Antisemitism at the University of Iceland

Culture - February 26, 2024

It is sometimes said that one need not be an antisemite just by being critical of Zionism and certain activities of the state of Israel. This is plausible. But the problem is that often anti-Zionism is simply antisemitism in disguise. This becomes obvious when the Jews of Israel are judged by a totally different criterion than other people, for example when they are denied the right to defend themselves and, worse still, to win wars. Here I am going to discuss a recent Icelandic example of antisemitism which may be of interest to others.

An Astonishing Declaration

On 13 November 2023, 346 employees at the University of Iceland, academics as well as staff members and graduate students, issued a public declaration in support of the ‘Palestinian nation’ and its fight against ‘Israeli colonialism and genocide’. The signatories claimed that ‘systematic ethnic cleansing’ was going on in Gaza. They added that the ‘apartheid policies’ of the state of Israel were well documented, while they called for a boycott on Israeli academics and their institutions. The signatories included Sema Serdaroglu, a Turkish-Icelandic activist, apparently the driving force behind the declaration; Professor Helga Kress, an ultra-feminist who used to teach Icelandic literature; Pia Hansson, Director of the Institute of International Affairs at the University of Iceland Iceland; two staff members of her Institute; Professor Vilhjalmur Arnason, a retired left-wing philosopher; and three other philosophy teachers. It was astonishing to see the Director of the Institute of International Affairs sign such a declaration, as well as two staff members. This deprives the Institute of any credibility as an unbiased, trustworthy institution. I see no signs however that the board, chaired by Professor Gudmundur Halfdanarson, has reacted in any way.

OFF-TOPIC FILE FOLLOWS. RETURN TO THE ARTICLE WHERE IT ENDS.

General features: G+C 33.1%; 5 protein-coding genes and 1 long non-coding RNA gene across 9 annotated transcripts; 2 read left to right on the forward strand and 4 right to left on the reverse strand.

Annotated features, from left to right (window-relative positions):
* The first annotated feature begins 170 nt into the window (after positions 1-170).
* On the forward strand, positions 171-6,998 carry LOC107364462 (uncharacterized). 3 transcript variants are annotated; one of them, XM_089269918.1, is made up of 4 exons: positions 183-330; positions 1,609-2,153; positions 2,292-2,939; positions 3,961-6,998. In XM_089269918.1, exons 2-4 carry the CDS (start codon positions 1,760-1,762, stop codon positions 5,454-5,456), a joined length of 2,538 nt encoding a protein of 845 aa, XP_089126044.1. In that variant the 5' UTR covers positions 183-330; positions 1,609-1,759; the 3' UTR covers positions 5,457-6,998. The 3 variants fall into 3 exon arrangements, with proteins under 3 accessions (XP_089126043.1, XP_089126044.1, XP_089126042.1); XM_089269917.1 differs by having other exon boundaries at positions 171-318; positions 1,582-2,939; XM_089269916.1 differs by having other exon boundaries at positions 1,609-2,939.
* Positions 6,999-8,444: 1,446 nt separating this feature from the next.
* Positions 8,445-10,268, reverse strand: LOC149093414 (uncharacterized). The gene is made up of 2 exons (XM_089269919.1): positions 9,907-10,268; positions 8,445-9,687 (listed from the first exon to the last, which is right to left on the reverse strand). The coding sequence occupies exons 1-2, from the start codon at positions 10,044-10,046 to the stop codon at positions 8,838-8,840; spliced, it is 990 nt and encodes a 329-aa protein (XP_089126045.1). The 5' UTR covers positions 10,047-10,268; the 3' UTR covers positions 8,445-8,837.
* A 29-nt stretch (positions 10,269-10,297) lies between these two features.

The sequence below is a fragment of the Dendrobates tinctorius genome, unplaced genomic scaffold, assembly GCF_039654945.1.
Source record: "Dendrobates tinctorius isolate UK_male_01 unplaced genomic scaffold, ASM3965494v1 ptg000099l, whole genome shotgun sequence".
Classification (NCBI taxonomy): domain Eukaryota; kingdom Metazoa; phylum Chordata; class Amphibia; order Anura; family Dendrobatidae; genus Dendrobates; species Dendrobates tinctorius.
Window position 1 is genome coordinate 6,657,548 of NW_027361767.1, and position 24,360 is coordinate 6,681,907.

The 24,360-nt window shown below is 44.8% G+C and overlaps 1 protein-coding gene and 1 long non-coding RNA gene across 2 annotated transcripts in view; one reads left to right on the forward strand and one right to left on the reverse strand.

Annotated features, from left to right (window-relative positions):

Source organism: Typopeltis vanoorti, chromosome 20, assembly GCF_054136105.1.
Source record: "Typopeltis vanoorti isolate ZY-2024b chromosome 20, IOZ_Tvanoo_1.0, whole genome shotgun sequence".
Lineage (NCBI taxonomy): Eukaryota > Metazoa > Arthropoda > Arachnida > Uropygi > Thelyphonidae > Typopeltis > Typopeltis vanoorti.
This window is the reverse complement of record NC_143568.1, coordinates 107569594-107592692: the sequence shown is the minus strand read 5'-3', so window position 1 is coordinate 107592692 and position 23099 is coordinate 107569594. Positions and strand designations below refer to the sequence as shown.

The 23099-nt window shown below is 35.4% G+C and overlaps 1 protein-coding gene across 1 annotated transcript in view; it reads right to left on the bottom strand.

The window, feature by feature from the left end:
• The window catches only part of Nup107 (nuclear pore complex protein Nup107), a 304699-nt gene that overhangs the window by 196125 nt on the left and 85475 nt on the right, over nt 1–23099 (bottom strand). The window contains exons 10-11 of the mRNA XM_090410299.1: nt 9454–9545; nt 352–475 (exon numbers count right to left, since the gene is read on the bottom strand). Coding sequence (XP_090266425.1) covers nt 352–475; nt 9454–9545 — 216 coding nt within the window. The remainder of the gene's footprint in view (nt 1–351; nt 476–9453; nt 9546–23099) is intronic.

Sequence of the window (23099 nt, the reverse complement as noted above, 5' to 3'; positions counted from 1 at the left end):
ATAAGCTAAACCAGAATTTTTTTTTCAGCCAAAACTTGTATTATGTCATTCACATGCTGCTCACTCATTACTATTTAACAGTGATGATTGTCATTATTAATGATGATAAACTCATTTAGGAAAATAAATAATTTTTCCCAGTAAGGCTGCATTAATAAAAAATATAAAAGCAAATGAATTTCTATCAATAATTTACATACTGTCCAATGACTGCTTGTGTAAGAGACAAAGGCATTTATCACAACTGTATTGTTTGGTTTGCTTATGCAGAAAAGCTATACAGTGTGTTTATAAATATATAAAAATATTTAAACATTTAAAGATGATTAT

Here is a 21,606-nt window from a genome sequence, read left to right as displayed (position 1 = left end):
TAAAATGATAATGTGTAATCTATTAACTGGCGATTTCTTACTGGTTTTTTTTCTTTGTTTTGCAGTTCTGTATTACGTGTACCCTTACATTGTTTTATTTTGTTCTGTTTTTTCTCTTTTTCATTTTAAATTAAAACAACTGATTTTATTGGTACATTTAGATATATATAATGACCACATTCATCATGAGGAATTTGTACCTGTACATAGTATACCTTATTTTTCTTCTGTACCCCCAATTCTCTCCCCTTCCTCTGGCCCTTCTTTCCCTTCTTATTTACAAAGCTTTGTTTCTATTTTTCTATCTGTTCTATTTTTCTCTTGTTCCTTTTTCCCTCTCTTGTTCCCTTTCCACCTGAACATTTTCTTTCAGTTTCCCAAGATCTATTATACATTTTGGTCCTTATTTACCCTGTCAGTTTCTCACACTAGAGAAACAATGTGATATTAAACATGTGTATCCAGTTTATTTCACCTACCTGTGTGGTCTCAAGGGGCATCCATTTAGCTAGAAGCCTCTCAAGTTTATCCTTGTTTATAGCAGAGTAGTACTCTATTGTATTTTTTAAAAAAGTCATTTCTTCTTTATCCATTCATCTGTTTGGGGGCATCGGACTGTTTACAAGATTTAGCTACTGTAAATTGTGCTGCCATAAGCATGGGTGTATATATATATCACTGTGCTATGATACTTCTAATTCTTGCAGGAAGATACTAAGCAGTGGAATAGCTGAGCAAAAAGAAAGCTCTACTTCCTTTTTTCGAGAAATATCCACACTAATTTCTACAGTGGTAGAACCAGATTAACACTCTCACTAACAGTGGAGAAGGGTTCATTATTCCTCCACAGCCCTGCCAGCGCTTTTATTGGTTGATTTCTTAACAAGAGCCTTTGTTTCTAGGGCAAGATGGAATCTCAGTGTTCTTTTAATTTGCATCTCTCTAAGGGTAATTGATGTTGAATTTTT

It was equally astonishing to see four philosophers sign the declaration, for a different reason. When I studied philosophy at the University of Iceland (where Vilhjalmur Arnason was my classmate), and later at Oxford University, the emphasis was on clear thinking and the exact use of terms. This declaration is an example of quite the opposite, muddled thinking and the devaluation of terms. First, consider ‘colonialism’. The word is, according to the Oxford Dictionary, used about the ‘policy or practice of acquiring full or partial political control over another country, occupying it with settlers, and exploiting it economically’. The word is commonly used, quite correctly, about the policies of the major European powers in the eighteenth and nineteenth century when Spain, Portugal, France, Belgium, the Netherlands, the United Kingdom, the Ottoman Empire and Russia controlled large territories in the Americas, Africa, and Asia. While most European powers relinquished political control of their colonies in mid-twentieth century, some recent examples of colonialism are when China seized Tibet in 1950 and when Russia seized the western regions of Georgia in 2008, and Crimea and the eastern regions of Ukraine in 2014. The Soviet Union, which collapsed in 1991, might also be regarded as a colonial empire under Russian control, although nominally it was not.

What Does Colonialism Imply?

Colonialism undoubtedly often caused oppression of, and misery for, the peoples of the colonies. As Joseph Conrad wrote in The Heart of Darkness: ‘The conquest of the earth, which mostly means the taking it away from those who have a different complexion or slightly flatter noses than ourselves, is not a pretty thing when you look into it.’ A well-known example is Congo under the Belgians. Arguably, colonialism is in itself inherently wrong. Why should one country be controlled by another country instead of being independent? Why such subordination? But some perspective is needed. Occasionally, ‘decolonisation’ has been a move from bad to worse. The British kept tolerable peace on the vast Indian peninsula before 1947. When they left, a violent conflict broke out between Muslims and Hindus, claiming probably about one million lives while between 14 and 18 millions had to move between India and Pakistan. Thereupon, instead of dispersing power to the many diverse Indian principalities and territories, the British handed it over to one small intellectual elite, steeped in Fabian socialism at British universities. This elite subsequently imposed regulations and restrictions on the Indian economy, impeding economic growth and depriving countless individuals of opportunities to escape poverty. It is instructive that the inhabitants of one of the last colonies in the traditional sense, Hong Kong, did not want British colonial rule to be replaced by the rule of the Chinese Communist Party.